Lemma 48.16.4. In Situation 48.16.1 the constructions of Lemmas 48.16.2 and 48.16.3 define a pseudo functor from the category $\textit{FTS}_ S$ into the $2$-category of categories (see Categories, Definition 4.29.5).

**Proof.**
To show this we have to prove given morphisms $f : X \to Y$, $g : Y \to Z$, $h : Z \to T$ that

is commutative (for the meaning of the $\gamma $'s, see below). To do this we choose a compactification $\overline{Z}$ of $Z$ over $T$, then a compactification $\overline{Y}$ of $Y$ over $\overline{Z}$, and then a compactification $\overline{X}$ of $X$ over $\overline{Y}$. This uses More on Flatness, Theorem 38.33.8 and Lemma 38.32.2. Let $W \subset \overline{Y}$ be the inverse image of $Z$ under $\overline{Y} \to \overline{Z}$ and let $U \subset V \subset \overline{X}$ be the inverse images of $Y \subset W$ under $\overline{X} \to \overline{Y}$. This produces the following diagram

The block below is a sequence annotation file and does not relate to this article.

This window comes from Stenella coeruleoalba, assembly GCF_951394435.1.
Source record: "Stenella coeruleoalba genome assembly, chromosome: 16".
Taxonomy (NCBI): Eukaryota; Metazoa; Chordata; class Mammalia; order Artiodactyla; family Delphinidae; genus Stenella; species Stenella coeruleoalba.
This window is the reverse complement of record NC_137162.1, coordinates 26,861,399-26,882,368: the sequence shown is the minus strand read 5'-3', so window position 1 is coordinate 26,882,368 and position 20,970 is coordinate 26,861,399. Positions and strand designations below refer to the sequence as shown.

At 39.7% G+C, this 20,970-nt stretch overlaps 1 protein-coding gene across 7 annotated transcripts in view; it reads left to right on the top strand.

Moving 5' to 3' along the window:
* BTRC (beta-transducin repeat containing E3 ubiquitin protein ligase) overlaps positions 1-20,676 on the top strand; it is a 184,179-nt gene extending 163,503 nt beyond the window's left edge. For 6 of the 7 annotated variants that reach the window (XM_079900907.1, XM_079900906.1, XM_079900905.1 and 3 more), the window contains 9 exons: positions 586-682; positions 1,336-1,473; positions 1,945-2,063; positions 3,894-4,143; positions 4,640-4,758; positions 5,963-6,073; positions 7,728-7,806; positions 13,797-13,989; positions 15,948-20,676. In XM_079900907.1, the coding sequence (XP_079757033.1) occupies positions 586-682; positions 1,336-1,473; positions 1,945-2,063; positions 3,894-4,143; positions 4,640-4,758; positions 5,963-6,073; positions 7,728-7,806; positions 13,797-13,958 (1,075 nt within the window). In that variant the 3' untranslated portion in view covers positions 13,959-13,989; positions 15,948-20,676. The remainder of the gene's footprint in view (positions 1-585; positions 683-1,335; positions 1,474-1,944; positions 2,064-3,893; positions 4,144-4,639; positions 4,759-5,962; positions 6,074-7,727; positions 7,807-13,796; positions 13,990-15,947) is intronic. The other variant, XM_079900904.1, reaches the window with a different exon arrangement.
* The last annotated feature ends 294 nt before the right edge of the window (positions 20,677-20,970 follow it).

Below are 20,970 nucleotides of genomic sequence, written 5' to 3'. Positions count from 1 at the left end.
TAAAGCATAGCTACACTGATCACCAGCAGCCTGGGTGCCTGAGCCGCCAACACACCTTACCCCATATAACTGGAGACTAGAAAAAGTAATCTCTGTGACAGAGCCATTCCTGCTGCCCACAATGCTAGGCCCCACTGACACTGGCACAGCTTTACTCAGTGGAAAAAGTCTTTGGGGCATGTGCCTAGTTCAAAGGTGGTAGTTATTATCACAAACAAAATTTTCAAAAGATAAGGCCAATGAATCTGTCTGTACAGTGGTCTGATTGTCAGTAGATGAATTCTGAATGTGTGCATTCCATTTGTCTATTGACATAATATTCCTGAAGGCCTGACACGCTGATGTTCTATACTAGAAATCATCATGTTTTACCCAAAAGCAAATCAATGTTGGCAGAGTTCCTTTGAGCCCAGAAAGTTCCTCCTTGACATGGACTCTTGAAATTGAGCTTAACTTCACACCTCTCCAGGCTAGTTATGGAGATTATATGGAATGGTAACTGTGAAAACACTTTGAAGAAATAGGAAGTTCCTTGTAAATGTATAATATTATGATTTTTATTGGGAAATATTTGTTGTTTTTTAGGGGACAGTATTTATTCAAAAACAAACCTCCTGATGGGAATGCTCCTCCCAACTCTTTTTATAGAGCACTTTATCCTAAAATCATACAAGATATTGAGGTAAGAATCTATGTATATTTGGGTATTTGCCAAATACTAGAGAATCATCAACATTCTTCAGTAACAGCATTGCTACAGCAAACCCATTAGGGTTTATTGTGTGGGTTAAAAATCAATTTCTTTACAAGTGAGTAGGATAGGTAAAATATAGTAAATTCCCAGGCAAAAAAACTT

Without introducing tons of notation but arguing exactly as in the proof of Lemma 48.16.3 we see that the maps in the first displayed diagram use the maps (48.4.1.1) for the rectangles $A + B$, $B + C$, $A$, and $C$ as indicated. Since by Lemmas 48.5.1 and 48.5.2 we have $\gamma _{A + B} = \gamma _ A \circ \gamma _ B$ and $\gamma _{B + C} = \gamma _ C \circ \gamma _ B$ we conclude that the desired equality holds provided $\gamma _ A \circ \gamma _ C = \gamma _ C \circ \gamma _ A$. This is true because the two squares $A$ and $C$ only intersect in one point (similar to the last argument in Remark 48.5.3). $\square$

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